Just don’t have ANY TIME for blogging lately. Too busy, too busy, TOO BUSY!!
So, by way of apology, this blog is commenting on a two-week old blog from Harvard Business Review, with the grabber title “If the Customer is Always Right, You’re in Trouble”. Being in the Client Support Biz, I had to check it out, because, well, my customers ARE always right, aren’t they?
Turns out, the blog is not about customer service at all, it is about “the death of Solution Selling”. Well, having spent the better part of 20 years selling (if you can call that better) I not only have had Solution Selling training, but also smatterings of Gitomer, Sandler, and, of course, both learning and teaching Dale Carnegie Sales Advantage. NOW you’ve got my attention, HBR!
So what is this “death of Solution Selling” all about? This blog describes, in gory detail, how the tenets of Solution Selling just don’t apply anymore:
“Across the last five years, however, we’ve observed both in our data and our conversations with sales leaders around the world a dramatic drop in the efficacy of this [solution selling] approach. In a survey of several thousand B2B customers conducted by our company, CEB, we found that B2B customers were nearly 60% of the way through a typical purchase before they reached out to a sales rep for input. More often than not, the hard reality is that customers have begun the buying long before suppliers have begun the selling. So by the time a supplier is called in, there’s no need to discover needs at all. By and large, customers (believe they) have figured everything out…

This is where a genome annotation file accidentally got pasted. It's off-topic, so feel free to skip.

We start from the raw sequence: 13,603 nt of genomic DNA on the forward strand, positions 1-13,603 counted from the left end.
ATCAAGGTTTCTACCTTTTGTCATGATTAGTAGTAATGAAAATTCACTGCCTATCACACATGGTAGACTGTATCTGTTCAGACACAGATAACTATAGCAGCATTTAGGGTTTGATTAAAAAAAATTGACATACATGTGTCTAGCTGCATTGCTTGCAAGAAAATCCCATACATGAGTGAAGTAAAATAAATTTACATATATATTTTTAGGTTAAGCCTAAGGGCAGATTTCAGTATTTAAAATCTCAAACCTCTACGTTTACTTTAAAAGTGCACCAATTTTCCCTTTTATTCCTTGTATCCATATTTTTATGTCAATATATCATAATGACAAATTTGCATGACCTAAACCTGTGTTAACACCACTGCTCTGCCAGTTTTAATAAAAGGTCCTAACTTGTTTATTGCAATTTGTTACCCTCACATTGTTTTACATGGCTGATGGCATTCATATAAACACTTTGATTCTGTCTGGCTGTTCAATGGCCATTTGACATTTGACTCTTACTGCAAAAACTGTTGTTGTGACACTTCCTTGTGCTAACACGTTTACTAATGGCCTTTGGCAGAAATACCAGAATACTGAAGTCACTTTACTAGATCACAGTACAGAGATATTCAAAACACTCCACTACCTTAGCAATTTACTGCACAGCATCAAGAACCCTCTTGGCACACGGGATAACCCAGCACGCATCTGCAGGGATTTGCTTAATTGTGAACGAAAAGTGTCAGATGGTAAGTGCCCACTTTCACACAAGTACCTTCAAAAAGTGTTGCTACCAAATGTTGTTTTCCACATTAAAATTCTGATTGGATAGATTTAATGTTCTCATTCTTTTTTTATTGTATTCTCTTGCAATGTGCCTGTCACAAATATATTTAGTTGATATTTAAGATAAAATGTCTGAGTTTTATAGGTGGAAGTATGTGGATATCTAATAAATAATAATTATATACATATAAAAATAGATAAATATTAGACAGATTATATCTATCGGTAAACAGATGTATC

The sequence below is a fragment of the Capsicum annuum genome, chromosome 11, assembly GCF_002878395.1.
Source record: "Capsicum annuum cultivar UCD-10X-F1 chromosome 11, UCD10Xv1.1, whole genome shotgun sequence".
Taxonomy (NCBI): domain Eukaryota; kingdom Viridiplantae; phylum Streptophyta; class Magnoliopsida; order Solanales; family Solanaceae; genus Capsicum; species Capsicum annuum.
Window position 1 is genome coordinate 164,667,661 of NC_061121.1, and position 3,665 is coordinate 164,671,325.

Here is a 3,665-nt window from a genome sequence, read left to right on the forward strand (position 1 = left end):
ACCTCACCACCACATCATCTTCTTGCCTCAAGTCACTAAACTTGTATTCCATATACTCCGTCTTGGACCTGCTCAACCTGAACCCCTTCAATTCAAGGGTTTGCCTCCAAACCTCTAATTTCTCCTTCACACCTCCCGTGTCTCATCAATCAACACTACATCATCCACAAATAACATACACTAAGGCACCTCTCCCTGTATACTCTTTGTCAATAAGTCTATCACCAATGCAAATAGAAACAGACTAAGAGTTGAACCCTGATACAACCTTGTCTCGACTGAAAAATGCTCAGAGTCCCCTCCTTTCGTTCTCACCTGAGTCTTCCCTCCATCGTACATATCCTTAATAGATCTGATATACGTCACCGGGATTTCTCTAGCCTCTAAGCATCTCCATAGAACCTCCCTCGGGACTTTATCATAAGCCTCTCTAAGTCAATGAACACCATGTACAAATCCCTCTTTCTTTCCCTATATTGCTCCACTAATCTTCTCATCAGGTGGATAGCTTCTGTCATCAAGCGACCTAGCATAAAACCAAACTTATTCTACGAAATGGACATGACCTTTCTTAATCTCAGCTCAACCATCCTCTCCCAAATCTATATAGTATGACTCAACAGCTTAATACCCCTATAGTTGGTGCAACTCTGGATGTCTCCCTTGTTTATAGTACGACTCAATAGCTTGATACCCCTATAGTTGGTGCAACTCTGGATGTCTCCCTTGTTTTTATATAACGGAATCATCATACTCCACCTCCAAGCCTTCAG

… For most companies, the biggest competitor today isn’t the competition, it’s customers’ ability to learn on their own.”
So, what is the answer?
According to HBR, there are two questions that most suppliers overlook:
“First, where do your customers learn? Is it on the Internet? In online communities? From third parties (and if so, where do those third parties themselves learn)?
Second, do you teach customers something new and important about their business that they cannot learn on their own? Because if your biggest competitor is the customer’s ability to learn, then that’s what you’ll need to do to win.”
So there you have it. It’s not good enough to ask the right questions and get to the ‘C’ suite. If you are not a Subject Matter Expert that can, in fact, become a Trusted Advisor and “teach your customer something new and important”, you may as well just sharpen your pencil, because in the sea of look-alikes, it always comes down to price.